These products do not repel mosquitoes but seem to simply mask the attractive signals that humans send out so mosquitoes can’t locate their target. In tests PMD products were shown to prevent bites from aggressive mosquitoes for 4 to 7 hours and for more than 12 hours from less aggressive mosquitoes. This was a greater period of prevention than a product containing 10% DEET. Studies have shown that concentrations of PMD at 20-50% provide between 2-12 hours of protection against different mosquito species.
Repel Lemon Eucalyptus contains a 30% Oil of Lemon Eucalyptus with a concentration of 65% PMD. It has a refreshing scent and repels mosquitoes for up to 6 hours.
Cutter Lemon Eucalyptus also contains a 30% concentration of PMB that will keep the mosquitoes at bay for about 6 hours.
Overall, users are very enthusiastic about these two mosquito repellents. Some reviews say that they are effective but do not last quite as long as a DEET-based spray.
Hundreds of homemade formulations for mosquito repellents are available online and essential oils are often used in these recipes. There is a strong history of use of essential oils dating back to Ancient times. Some of the oils used are thyme, geraniol, peppermint, cedar, patchouli and clove. Essential oils appear to help to mask the chemicals from the human body that attract mosquitoes.
Catnip Essential Oil
Catnip is a perennial herb belonging to the mint family and Nepetalactone is the organic compound in catnip that is extracted through distillation.
In a study in 2001, US researchers put mosquitoes into tubes treated with either DEET or catnip oil and then counted the insects left in the treated ends of the tubes after 10 minutes. The study used the species of mosquitoes that carries Dengue fever. They found that Catnip oil repelled the mosquitoes 10x more effectively than Deet. “Often repellents are quite specific to the insects,” said Dr Walter, one of the researchers, “so this result does not necessarily mean that catnip oil will be a universal alternative to DDET”.
The Nature Shield Synergy Blend product contains pure essential oils of citronella, eucalyptus, cedarwood, lemongrass, lavender, Litsea, Tea Tree, Patchouli and Catnip.
As these are 100% pure essential oils, they need to be diluted with witch hazel or rubbing alcohol. A carrier oil like coconut or soybean can be added too, for longer lasting protection.
Citronella oil is extracted from various species of lemongrass. Citronella and geraniol candles are widely sold as outdoor repellents but they are not that effective against mosquitoes. Citronella needs to be applied frequently and only appears to provide about 20 minutes of protection.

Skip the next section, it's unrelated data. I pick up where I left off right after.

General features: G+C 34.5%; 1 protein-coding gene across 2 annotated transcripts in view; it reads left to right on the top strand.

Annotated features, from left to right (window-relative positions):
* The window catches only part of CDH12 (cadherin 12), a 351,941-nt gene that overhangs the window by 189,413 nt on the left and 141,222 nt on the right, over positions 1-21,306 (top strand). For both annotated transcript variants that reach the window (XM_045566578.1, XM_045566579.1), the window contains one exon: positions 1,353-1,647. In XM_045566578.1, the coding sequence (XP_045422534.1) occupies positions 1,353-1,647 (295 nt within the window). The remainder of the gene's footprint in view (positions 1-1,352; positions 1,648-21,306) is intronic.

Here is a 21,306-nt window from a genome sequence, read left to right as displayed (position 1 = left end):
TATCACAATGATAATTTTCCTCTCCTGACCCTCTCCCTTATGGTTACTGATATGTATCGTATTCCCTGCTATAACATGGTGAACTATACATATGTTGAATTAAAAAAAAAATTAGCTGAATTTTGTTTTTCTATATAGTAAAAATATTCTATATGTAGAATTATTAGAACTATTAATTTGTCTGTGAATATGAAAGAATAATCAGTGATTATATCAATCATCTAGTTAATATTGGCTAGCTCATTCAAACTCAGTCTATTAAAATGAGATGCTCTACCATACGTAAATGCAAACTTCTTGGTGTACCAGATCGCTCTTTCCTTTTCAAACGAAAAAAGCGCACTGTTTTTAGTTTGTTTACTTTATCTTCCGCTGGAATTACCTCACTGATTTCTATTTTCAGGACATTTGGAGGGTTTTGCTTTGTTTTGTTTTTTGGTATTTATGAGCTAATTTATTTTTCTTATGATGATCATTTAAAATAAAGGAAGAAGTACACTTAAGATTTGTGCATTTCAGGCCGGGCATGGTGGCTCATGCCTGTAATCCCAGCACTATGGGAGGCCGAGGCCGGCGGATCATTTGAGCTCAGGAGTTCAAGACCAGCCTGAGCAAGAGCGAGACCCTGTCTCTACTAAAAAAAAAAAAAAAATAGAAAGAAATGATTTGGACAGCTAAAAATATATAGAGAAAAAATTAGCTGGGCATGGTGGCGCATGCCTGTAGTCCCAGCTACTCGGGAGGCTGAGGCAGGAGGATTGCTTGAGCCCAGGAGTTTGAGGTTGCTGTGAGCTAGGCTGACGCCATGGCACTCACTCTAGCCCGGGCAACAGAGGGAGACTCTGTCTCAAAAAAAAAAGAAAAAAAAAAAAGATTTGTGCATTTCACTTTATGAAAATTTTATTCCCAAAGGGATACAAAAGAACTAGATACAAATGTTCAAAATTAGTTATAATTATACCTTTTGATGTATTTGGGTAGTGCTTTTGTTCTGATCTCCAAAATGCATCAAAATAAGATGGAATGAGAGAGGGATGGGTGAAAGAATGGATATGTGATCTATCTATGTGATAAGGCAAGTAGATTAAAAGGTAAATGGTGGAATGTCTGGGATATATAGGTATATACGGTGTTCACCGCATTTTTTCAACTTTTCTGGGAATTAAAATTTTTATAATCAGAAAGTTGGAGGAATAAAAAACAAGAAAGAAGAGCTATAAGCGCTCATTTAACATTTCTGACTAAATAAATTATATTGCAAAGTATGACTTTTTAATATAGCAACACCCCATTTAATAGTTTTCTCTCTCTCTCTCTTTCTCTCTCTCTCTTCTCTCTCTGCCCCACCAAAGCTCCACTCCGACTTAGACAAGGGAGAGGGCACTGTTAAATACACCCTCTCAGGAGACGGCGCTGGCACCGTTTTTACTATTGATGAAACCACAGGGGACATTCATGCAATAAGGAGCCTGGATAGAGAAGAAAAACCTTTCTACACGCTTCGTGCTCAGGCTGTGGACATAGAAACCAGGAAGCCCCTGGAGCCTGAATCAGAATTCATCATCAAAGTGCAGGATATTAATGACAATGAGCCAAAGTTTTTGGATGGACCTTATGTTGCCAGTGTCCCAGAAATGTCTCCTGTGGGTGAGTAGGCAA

Essential oils evaporate quickly so the problem is that they only protect the user for a short while and then need to be re-applied. By mixing an essential oil with a large molecule like vanillin, protection time can be prolonged because the release rate of the volatile oil is prolonged (vanillin is a vanilla extract alternative). Another way to prolong the effect is by using gelatin-arabic gum microcapsules.
Pressed from seeds of the Neem Tree, this oil has been widely advertised as a natural alternative to DEET. However, the results of studies have been variable. Several field studies from India have indicated that it is highly effective whilst other studies have shown mediocre results. The EPA has not approved Neem for use as a topical insect repellent. Neem has a strong scent that some describe as being like that of burnt peanuts.
Soybean oil appears to increase the protection time of other ingredients, like citronella, rather than being effective on its own. A soybean-oil-based repellent protects against mosquito bites for an average of about an hour and a half.
All Terrain Herbal Armor uses six natural-repelling oils (soybean, citronella, peppermint, cedar, lemongrass and geranium) at 25% total concentration. It has proven to be 100% effective for two hours and 95.8% for three hours. Herbal Armor is non-irritating, allergy tested, and safe for sensitive skin.
Other plant-based oils that are often used are coconut oil and palm nut oils. They are useful as carriers for other ingredients because they contain unsaturated fatty acids and emulsifiers. The product spreads more easily and evaporation is slower.
We all want a means of protection against mosquitoes that is safe, pleasant to use and effective. The good news is that natural mosquito repellents are improving all the time. PMD and Oil of Lemon Eucalyptus have been approved by the CDC and are proving to have long-lasting protective qualities. Many plant-based ingredients are effective for a while but the problem is that they are not long-lasting. Ways are currently being explored of prolonging their effectiveness.